Now that we are one-third of the way through March, Thompson residents will spend the next couple of months in a variety of waiting games, mostly relating to factors that are out of most of our control.
First of all, there’s the weather. While the past weekend and Monday weren’t the first days of the year when there were temperatures above freezing in Thompson – it was 1 degree Celsius for a day around the third week of February – it was the first sustained stretch of snow-melting weather and definitely a big improvement from four years ago, when Mother Nature walloped Thompson with an early March blizzard that brought the city almost to a standstill. While this is almost certainly fake spring, as the temperatures are not forecast to get above freezing again until it is actually spring according to the calendar, it is, at the very least, a sign that warmer weather is coming and that, hopefully by the end of April, most of the voluminous amount of snow that Thompson has received this winter will be gone or at least mostly gone, though there is bound to be a storm or two that adds to the total before real spring arrives.
Then, of course, there’s COVID-19. This week will mark one year since the virus was first confirmed to be in Manitoba and, so far, we still aren’t even really close to being back to normal. There is a chance, however, that public health restrictions will be loosened again come March 26, but no one knows at this point what that will look like. There may also be some reason for concern about whether or not any changes made then will apply to the north, which is seeing the bulk of the new cases lately and piling up confirmed tests at a rate well in excess of the region’s sparse population. At this point, it will still be at least a week before the last loosening of restrictions that began March 5 starts having an effect on case numbers, which means that we won’t really know until the end of next week if transmission is starting to rise, holding steady or continuing to fall, at least in most of the province. While we can’t control what the virus does or what other people do, as public health officials have stressed many times, there are some steps we can take – washing hands, wearing masks, staying home, you know the drill – to reduce out own chances of joining more than 32,000 other Manitobans as people who have been infected.
Then, of course, there’s the municipal budget, which will likely be made public and then passed – defeat is generally unlikely given the involvement of all councillors in its development – some time in late April or early May. Taxpayers got their first bit of information about what sort of a bill they’ll be facing this year when the School District of Mystery Lake presented its financial plan Feb. 24. The good news there is that the education portion mill rate is going down, as is the total amount of funding requested via the city in the form of property taxation, by about $80,000 in total compared to last year. The likelihood of the municipal portion following that lead, however, is not goodd. Much of the budget, approximately 70 per cent, is made up of city salaries and benefits as well as what the RCMP receives for providing policing services. For 2020 in particular there were also some unusual revenue pressures, including travel restrictions possibly cutting down on how much the city might collect through the five per cent accommodation tax it levies on hotel room rentals in the city, as well as losing out on user fees for the rental of arenas and other recreational and meeting space at the Thompson Regional Community Centre.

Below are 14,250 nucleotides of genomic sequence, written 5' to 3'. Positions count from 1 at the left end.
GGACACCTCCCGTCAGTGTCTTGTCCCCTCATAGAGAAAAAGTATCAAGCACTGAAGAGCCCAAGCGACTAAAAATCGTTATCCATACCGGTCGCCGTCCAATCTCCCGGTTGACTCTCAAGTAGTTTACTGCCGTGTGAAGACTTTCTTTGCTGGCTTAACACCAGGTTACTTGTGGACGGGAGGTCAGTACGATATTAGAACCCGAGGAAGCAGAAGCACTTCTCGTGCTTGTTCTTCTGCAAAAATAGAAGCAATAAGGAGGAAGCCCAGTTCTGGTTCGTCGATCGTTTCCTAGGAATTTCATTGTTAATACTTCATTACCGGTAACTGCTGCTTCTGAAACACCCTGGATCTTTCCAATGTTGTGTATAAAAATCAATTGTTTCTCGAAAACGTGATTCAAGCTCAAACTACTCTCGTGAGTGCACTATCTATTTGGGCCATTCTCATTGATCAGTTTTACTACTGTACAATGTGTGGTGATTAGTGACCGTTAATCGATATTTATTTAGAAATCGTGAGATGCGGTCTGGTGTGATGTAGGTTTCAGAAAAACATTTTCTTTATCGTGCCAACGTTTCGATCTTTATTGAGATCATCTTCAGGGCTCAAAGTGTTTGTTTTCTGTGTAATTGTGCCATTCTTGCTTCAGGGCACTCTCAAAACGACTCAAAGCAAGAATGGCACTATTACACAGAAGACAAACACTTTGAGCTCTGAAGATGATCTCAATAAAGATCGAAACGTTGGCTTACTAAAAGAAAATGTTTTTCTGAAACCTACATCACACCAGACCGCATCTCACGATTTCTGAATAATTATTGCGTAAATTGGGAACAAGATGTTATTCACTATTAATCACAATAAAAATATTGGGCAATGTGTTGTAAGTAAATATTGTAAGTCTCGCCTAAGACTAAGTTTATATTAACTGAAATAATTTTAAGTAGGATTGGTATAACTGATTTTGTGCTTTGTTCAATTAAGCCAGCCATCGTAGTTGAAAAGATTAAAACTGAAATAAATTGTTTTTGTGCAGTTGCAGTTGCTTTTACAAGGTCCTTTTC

What happens to the municipal portion of the mill rate aside, there are other factors in how much the cost of living in Thompson for 2021 will be. It seems likely that the tax bill will include a new special levy for residential water breaks, at a cost of about $93 for each of 3,241 eligible properties. It’s also time for taxpayers to start paying back the city’s portion of the new sewage treatment plant. Originally, it was expected that property owners would be paying 81 cents per foot of property frontage per year plus a 58 cent rate rider tacked on to water rates over the course of 25 years to pay back the debenture. However, as of 2019, the actual amount the city had had to borrow for that project had gone down by about half as other revenue sources were identified. As a result, those costs were expected to decline by half as well.
Speaking of water rates, those are another factor in the cost of living and the city is seeking to increase the minimum quarterly rate by about eight per cent and the combined water and sewage rate by 13.5 per cent to pay for the cost of operating the utility. If and when those rates take effect is up to the Public Utilities Board of Manitoba, but it seems pretty likely that they will be approved, though the actual amounts may end up being lower or even higher if that’s what the board deems appropriate.
Where the pandemic and Thompson tax bills will be in two months’ time is far from clear at this point. But at least it will definitely be warmer outside by the time we find out.